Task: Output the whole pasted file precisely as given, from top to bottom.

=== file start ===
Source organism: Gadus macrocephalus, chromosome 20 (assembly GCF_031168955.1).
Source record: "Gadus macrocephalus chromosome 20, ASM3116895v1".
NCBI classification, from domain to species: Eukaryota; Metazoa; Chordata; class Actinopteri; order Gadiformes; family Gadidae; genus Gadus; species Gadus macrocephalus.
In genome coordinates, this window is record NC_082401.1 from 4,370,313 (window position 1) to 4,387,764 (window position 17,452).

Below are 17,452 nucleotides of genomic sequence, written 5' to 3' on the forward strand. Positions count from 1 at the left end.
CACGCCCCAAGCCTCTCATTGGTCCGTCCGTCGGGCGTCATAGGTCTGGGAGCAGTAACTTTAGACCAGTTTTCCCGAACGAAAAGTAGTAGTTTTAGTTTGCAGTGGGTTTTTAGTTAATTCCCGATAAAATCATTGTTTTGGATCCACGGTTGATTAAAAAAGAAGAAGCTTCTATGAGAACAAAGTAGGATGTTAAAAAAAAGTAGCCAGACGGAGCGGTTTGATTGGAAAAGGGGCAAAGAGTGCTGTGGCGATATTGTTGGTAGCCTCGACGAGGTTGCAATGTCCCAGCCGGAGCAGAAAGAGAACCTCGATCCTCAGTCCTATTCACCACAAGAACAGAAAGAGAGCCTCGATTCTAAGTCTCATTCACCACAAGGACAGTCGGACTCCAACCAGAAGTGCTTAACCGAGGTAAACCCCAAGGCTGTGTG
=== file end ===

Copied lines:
Source organism: Gadus macrocephalus, chromosome 20 (assembly GCF_031168955.1).
Source record: "Gadus macrocephalus chromosome 20, ASM3116895v1".
NCBI classification, from domain to species: Eukaryota; Metazoa; Chordata; class Actinopteri; order Gadiformes; family Gadidae; genus Gadus; species Gadus macrocephalus.
In genome coordinates, this window is record NC_082401.1 from 4,370,313 (window position 1) to 4,387,764 (window position 17,452).

Below are 17,452 nucleotides of genomic sequence, written 5' to 3' on the forward strand. Positions count from 1 at the left end.
CACGCCCCAAGCCTCTCATTGGTCCGTCCGTCGGGCGTCATAGGTCTGGGAGCAGTAACTTTAGACCAGTTTTCCCGAACGAAAAGTAGTAGTTTTAGTTTGCAGTGGGTTTTTAGTTAATTCCCGATAAAATCATTGTTTTGGATCCACGGTTGATTAAAAAAGAAGAAGCTTCTATGAGAACAAAGTAGGATGTTAAAAAAAAGTAGCCAGACGGAGCGGTTTGATTGGAAAAGGGGCAAAGAGTGCTGTGGCGATATTGTTGGTAGCCTCGACGAGGTTGCAATGTCCCAGCCGGAGCAGAAAGAGAACCTCGATCCTCAGTCCTATTCACCACAAGAACAGAAAGAGAGCCTCGATTCTAAGTCTCATTCACCACAAGGACAGTCGGACTCCAACCAGAAGTGCTTAACCGAGGTAAACCCCAAGGCTGTGTG